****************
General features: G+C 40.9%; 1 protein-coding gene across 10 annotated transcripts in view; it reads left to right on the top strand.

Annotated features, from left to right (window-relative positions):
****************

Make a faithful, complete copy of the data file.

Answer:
General features: G+C 40.9%; 1 protein-coding gene across 10 annotated transcripts in view; it reads left to right on the top strand.

Annotated features, from left to right (window-relative positions):